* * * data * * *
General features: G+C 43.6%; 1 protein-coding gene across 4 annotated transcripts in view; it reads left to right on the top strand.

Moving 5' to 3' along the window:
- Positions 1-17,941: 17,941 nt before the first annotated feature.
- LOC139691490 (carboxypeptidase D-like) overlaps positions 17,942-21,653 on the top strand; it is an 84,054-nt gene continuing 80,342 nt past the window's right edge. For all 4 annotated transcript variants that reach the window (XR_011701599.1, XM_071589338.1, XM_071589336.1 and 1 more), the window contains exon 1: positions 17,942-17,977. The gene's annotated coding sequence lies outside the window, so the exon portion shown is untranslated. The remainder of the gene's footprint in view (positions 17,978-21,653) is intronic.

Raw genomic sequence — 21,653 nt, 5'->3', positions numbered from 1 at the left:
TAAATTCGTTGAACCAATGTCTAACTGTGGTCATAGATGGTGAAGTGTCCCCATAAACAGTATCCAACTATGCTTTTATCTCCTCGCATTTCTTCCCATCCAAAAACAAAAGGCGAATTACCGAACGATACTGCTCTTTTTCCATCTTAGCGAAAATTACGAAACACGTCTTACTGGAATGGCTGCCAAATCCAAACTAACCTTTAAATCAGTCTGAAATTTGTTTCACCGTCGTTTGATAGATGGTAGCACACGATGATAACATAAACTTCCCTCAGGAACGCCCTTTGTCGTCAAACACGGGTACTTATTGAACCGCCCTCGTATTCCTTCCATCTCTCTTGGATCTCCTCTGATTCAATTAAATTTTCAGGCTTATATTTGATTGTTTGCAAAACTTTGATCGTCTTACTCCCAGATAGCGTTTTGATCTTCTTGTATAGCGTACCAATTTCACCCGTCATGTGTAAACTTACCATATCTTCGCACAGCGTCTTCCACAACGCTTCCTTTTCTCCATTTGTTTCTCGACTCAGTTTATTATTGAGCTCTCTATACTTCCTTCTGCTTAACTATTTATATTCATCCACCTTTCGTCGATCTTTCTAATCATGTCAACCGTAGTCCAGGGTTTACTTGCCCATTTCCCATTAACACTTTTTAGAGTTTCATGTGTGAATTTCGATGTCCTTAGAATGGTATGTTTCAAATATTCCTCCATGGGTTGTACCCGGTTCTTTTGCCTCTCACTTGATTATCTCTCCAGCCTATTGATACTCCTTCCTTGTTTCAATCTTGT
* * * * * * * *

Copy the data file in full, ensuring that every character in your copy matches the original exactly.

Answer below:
General features: G+C 43.6%; 1 protein-coding gene across 4 annotated transcripts in view; it reads left to right on the top strand.

Moving 5' to 3' along the window:
- Positions 1-17,941: 17,941 nt before the first annotated feature.
- LOC139691490 (carboxypeptidase D-like) overlaps positions 17,942-21,653 on the top strand; it is an 84,054-nt gene continuing 80,342 nt past the window's right edge. For all 4 annotated transcript variants that reach the window (XR_011701599.1, XM_071589338.1, XM_071589336.1 and 1 more), the window contains exon 1: positions 17,942-17,977. The gene's annotated coding sequence lies outside the window, so the exon portion shown is untranslated. The remainder of the gene's footprint in view (positions 17,978-21,653) is intronic.

Raw genomic sequence — 21,653 nt, 5'->3', positions numbered from 1 at the left:
TAAATTCGTTGAACCAATGTCTAACTGTGGTCATAGATGGTGAAGTGTCCCCATAAACAGTATCCAACTATGCTTTTATCTCCTCGCATTTCTTCCCATCCAAAAACAAAAGGCGAATTACCGAACGATACTGCTCTTTTTCCATCTTAGCGAAAATTACGAAACACGTCTTACTGGAATGGCTGCCAAATCCAAACTAACCTTTAAATCAGTCTGAAATTTGTTTCACCGTCGTTTGATAGATGGTAGCACACGATGATAACATAAACTTCCCTCAGGAACGCCCTTTGTCGTCAAACACGGGTACTTATTGAACCGCCCTCGTATTCCTTCCATCTCTCTTGGATCTCCTCTGATTCAATTAAATTTTCAGGCTTATATTTGATTGTTTGCAAAACTTTGATCGTCTTACTCCCAGATAGCGTTTTGATCTTCTTGTATAGCGTACCAATTTCACCCGTCATGTGTAAACTTACCATATCTTCGCACAGCGTCTTCCACAACGCTTCCTTTTCTCCATTTGTTTCTCGACTCAGTTTATTATTGAGCTCTCTATACTTCCTTCTGCTTAACTATTTATATTCATCCACCTTTCGTCGATCTTTCTAATCATGTCAACCGTAGTCCAGGGTTTACTTGCCCATTTCCCATTAACACTTTTTAGAGTTTCATGTGTGAATTTCGATGTCCTTAGAATGGTATGTTTCAAATATTCCTCCATGGGTTGTACCCGGTTCTTTTGCCTCTCACTTGATTATCTCTCCAGCCTATTGATACTCCTTCCTTGTTTCAATCTTGT